We read with great interest the study by Lee et al., published in the November issue of Liver International (7). In that study, six pigs were administered acetaminophen, and the blood levels of acetaminophen were closely monitored (every 1–4 h). After an initial bolus injection, acetaminophen was continuously administered and the dose was thereafter titrated to maintain plasma levels of methaemoglobin between 1–5%. If methaemoglobin was <1% and accompanied by no relative increase in prothrombin time (PT), the acetaminophen dose was increased. Once ‘irreversible’ ALF was achieved (defined as PT > 60 s), acetaminophen administration was discontinued. All six pigs attained ‘irreversible’ ALF by 19.3 ± 1.8 h, and thereafter survived for a further 12.6 ± 2.7 h.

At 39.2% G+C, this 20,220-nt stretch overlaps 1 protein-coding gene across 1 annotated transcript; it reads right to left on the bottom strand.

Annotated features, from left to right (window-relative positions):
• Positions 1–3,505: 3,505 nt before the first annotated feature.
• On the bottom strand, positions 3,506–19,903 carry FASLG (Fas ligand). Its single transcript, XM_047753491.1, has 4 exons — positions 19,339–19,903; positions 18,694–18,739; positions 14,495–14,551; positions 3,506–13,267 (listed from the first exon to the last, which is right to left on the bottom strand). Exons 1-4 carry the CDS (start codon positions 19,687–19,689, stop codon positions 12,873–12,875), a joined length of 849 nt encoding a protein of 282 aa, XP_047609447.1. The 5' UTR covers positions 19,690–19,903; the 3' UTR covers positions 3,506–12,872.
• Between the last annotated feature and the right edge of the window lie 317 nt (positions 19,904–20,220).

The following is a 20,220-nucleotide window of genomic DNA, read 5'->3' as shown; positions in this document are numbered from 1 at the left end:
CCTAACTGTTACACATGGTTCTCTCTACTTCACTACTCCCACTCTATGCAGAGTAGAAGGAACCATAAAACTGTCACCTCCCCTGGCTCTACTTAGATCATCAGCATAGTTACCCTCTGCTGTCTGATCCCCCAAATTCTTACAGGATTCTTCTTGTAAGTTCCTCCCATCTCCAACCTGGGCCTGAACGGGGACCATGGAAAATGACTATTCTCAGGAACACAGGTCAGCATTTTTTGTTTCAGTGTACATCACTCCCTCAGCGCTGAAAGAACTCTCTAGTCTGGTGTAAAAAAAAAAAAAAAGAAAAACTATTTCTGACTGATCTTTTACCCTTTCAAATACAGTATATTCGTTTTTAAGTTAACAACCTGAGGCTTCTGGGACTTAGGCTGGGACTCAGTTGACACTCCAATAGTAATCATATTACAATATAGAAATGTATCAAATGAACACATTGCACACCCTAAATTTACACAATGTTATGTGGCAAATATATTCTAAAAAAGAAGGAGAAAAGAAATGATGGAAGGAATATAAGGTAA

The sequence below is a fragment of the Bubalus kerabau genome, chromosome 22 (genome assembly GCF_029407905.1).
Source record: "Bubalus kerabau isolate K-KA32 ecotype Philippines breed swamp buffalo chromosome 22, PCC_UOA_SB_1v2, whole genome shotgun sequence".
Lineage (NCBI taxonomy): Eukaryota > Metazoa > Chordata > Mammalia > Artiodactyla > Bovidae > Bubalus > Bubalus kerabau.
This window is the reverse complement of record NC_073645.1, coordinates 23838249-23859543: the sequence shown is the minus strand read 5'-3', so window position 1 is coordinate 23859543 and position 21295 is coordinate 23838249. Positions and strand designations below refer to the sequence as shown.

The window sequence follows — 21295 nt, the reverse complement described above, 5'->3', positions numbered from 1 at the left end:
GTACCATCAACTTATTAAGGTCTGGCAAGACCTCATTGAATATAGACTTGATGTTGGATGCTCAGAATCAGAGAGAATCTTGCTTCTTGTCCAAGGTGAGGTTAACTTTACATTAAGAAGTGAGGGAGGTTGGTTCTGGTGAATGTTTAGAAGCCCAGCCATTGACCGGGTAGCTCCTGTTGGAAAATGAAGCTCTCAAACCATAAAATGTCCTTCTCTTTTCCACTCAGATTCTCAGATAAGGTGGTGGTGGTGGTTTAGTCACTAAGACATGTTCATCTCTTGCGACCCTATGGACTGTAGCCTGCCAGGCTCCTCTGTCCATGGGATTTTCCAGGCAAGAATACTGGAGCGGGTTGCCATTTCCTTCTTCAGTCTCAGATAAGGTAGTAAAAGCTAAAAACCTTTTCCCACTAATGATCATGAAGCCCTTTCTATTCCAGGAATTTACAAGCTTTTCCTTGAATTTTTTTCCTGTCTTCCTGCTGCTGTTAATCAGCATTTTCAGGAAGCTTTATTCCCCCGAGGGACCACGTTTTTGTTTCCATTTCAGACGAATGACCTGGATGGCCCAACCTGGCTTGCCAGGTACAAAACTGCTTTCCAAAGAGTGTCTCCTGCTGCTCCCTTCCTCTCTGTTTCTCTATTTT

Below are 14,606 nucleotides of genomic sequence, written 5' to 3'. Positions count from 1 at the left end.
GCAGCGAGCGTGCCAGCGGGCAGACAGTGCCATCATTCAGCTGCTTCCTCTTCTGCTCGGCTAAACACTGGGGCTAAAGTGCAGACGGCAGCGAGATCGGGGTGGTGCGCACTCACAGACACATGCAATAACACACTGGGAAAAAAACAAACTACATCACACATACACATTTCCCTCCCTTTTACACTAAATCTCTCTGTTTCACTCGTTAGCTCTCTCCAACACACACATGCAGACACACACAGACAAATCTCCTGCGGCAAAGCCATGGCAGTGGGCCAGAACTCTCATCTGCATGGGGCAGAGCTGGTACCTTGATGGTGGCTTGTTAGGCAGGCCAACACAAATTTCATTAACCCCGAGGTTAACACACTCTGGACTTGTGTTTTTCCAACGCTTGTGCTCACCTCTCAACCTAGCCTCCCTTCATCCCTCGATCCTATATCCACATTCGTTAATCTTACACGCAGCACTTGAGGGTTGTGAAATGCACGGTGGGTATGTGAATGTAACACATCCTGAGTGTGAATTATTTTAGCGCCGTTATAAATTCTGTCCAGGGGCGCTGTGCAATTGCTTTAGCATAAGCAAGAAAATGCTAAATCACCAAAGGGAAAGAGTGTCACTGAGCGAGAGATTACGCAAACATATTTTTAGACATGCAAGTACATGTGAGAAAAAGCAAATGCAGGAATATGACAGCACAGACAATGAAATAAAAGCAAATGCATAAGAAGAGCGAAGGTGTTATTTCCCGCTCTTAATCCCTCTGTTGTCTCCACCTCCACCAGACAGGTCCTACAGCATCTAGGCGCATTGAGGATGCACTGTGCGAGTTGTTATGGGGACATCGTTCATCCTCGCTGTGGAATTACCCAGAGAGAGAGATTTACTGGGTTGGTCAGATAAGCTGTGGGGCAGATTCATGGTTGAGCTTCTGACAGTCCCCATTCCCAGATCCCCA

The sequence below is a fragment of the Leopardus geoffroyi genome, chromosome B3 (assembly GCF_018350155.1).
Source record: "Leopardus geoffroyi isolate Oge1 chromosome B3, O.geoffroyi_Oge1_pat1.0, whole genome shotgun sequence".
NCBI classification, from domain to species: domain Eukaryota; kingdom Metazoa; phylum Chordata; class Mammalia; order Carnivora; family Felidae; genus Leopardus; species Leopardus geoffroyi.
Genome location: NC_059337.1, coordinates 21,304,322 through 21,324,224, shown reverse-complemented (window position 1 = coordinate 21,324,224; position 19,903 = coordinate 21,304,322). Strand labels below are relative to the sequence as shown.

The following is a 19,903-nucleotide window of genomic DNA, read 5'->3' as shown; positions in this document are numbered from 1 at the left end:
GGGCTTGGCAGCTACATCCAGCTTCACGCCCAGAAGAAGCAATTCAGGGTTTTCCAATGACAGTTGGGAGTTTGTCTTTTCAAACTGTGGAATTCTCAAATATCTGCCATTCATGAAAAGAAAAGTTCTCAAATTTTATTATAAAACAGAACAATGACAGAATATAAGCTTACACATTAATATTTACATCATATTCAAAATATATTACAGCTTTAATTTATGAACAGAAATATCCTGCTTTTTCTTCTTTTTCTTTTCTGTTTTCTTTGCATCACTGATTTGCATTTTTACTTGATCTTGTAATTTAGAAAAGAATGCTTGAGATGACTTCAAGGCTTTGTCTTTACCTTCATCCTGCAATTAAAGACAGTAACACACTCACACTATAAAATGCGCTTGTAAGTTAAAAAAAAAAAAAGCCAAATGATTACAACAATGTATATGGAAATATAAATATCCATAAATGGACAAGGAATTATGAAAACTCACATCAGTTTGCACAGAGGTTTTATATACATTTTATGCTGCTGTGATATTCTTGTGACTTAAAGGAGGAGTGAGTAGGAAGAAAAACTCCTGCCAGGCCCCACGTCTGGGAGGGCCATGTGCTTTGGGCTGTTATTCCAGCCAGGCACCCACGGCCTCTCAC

In the end, all six acetaminophen-induced ALF pigs died of intracranial hypertension within ± 2.7 h (coefficient of variance: 0.226). This thus defines, for the first time, a large animal model of acetaminophen-induced ALF that reliably predicts the time to mortality and the cause of death. Furthermore, all animals developed multi-organ failure including severe circulatory disturbances including a high-output low resistance state which was closely monitored and managed according to intensive care standards with volume and large doses of vasoactive medication. In addition, these animals were placed on continuous renal replacement therapy to control electrolyte and acid base disturbances. These specific interventions and managing strategies prolonged the lives of these animals. However, each of these interventions potentially interferes with the pathophysiologic response and prognosis in ALF. Furthermore, whether ‘irreversible’ ALF – as termed in this study – is truly past ‘the point of no return’ requires further evaluation and confirmation. The King's College Hospital selection criteria for liver transplantation for acetaminophen-induced ALF is pH < 7.30 after resuscitation or INR>6.5, creatinine >3.4 mg/dL and stage III or IV hepatic encephalopathy (HE). In the study by Lee and colleagues, ‘irreversible’ ALF was defined when PT > 60 s. However, at this time point, although intracranial pressure (ICP) was not significantly increased, renal failure progressed despite continuous renal haemodialysis. Therefore, the definition of ‘irreversible’ ALF in this model merits to be evaluated. This is important as liver recovery is a vital rescue option for patients with acetaminophen-induced ALF; spontaneous liver regeneration occurs in close to 60% of these patients . Furthermore, defining ALF as ‘irreversible’ evidently implies that this proposed model is not reversible; an essential criteria for the development of an animal model of ALF. Therefore, whereas this model of intensive care management is not designed to study basic pathophysiologic mechanisms, it may instead serve as an excellent model to study specific treatment protocols.